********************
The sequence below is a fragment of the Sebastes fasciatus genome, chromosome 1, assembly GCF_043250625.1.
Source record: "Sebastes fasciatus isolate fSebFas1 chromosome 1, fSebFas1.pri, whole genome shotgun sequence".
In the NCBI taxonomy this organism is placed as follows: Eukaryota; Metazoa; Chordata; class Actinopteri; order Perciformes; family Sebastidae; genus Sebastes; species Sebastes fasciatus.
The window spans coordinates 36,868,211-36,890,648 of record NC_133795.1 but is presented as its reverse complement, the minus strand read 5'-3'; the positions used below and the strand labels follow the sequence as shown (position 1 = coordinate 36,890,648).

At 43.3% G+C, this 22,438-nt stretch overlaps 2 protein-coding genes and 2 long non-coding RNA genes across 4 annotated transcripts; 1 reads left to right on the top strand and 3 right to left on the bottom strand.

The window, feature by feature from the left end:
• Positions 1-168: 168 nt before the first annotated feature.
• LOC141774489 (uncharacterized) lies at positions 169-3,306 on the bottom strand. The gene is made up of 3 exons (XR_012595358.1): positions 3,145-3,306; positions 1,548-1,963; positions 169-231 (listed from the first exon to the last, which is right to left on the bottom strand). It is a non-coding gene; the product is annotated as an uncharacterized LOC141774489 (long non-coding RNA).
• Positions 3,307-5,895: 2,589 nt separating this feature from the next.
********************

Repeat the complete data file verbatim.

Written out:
The sequence below is a fragment of the Sebastes fasciatus genome, chromosome 1, assembly GCF_043250625.1.
Source record: "Sebastes fasciatus isolate fSebFas1 chromosome 1, fSebFas1.pri, whole genome shotgun sequence".
In the NCBI taxonomy this organism is placed as follows: Eukaryota; Metazoa; Chordata; class Actinopteri; order Perciformes; family Sebastidae; genus Sebastes; species Sebastes fasciatus.
The window spans coordinates 36,868,211-36,890,648 of record NC_133795.1 but is presented as its reverse complement, the minus strand read 5'-3'; the positions used below and the strand labels follow the sequence as shown (position 1 = coordinate 36,890,648).

At 43.3% G+C, this 22,438-nt stretch overlaps 2 protein-coding genes and 2 long non-coding RNA genes across 4 annotated transcripts; 1 reads left to right on the top strand and 3 right to left on the bottom strand.

The window, feature by feature from the left end:
• Positions 1-168: 168 nt before the first annotated feature.
• LOC141774489 (uncharacterized) lies at positions 169-3,306 on the bottom strand. The gene is made up of 3 exons (XR_012595358.1): positions 3,145-3,306; positions 1,548-1,963; positions 169-231 (listed from the first exon to the last, which is right to left on the bottom strand). It is a non-coding gene; the product is annotated as an uncharacterized LOC141774489 (long non-coding RNA).
• Positions 3,307-5,895: 2,589 nt separating this feature from the next.